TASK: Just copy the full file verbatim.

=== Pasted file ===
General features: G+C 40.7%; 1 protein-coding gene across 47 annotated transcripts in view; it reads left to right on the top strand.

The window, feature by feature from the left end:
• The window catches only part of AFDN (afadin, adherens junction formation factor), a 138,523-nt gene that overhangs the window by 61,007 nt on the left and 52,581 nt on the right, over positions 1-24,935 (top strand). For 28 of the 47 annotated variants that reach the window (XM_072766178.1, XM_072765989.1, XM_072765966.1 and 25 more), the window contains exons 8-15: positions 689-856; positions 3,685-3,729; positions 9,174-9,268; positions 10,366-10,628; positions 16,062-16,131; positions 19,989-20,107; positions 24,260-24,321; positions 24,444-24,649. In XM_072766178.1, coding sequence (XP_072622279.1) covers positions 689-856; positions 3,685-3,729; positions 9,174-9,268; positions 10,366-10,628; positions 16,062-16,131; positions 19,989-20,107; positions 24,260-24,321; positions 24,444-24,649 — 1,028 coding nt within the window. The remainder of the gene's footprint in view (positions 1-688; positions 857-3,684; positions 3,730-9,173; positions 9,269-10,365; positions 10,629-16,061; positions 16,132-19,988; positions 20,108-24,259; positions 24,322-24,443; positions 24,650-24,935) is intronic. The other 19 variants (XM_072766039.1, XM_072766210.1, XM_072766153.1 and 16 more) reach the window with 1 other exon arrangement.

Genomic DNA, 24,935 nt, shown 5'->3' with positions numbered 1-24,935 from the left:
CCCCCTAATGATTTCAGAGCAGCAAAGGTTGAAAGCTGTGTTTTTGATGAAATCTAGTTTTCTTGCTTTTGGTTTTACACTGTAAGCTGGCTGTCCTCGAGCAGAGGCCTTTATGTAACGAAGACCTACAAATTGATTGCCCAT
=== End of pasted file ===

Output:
General features: G+C 40.7%; 1 protein-coding gene across 47 annotated transcripts in view; it reads left to right on the top strand.

The window, feature by feature from the left end:
• The window catches only part of AFDN (afadin, adherens junction formation factor), a 138,523-nt gene that overhangs the window by 61,007 nt on the left and 52,581 nt on the right, over positions 1-24,935 (top strand). For 28 of the 47 annotated variants that reach the window (XM_072766178.1, XM_072765989.1, XM_072765966.1 and 25 more), the window contains exons 8-15: positions 689-856; positions 3,685-3,729; positions 9,174-9,268; positions 10,366-10,628; positions 16,062-16,131; positions 19,989-20,107; positions 24,260-24,321; positions 24,444-24,649. In XM_072766178.1, coding sequence (XP_072622279.1) covers positions 689-856; positions 3,685-3,729; positions 9,174-9,268; positions 10,366-10,628; positions 16,062-16,131; positions 19,989-20,107; positions 24,260-24,321; positions 24,444-24,649 — 1,028 coding nt within the window. The remainder of the gene's footprint in view (positions 1-688; positions 857-3,684; positions 3,730-9,173; positions 9,269-10,365; positions 10,629-16,061; positions 16,132-19,988; positions 20,108-24,259; positions 24,322-24,443; positions 24,650-24,935) is intronic. The other 19 variants (XM_072766039.1, XM_072766210.1, XM_072766153.1 and 16 more) reach the window with 1 other exon arrangement.

Genomic DNA, 24,935 nt, shown 5'->3' with positions numbered 1-24,935 from the left:
CCCCCTAATGATTTCAGAGCAGCAAAGGTTGAAAGCTGTGTTTTTGATGAAATCTAGTTTTCTTGCTTTTGGTTTTACACTGTAAGCTGGCTGTCCTCGAGCAGAGGCCTTTATGTAACGAAGACCTACAAATTGATTGCCCAT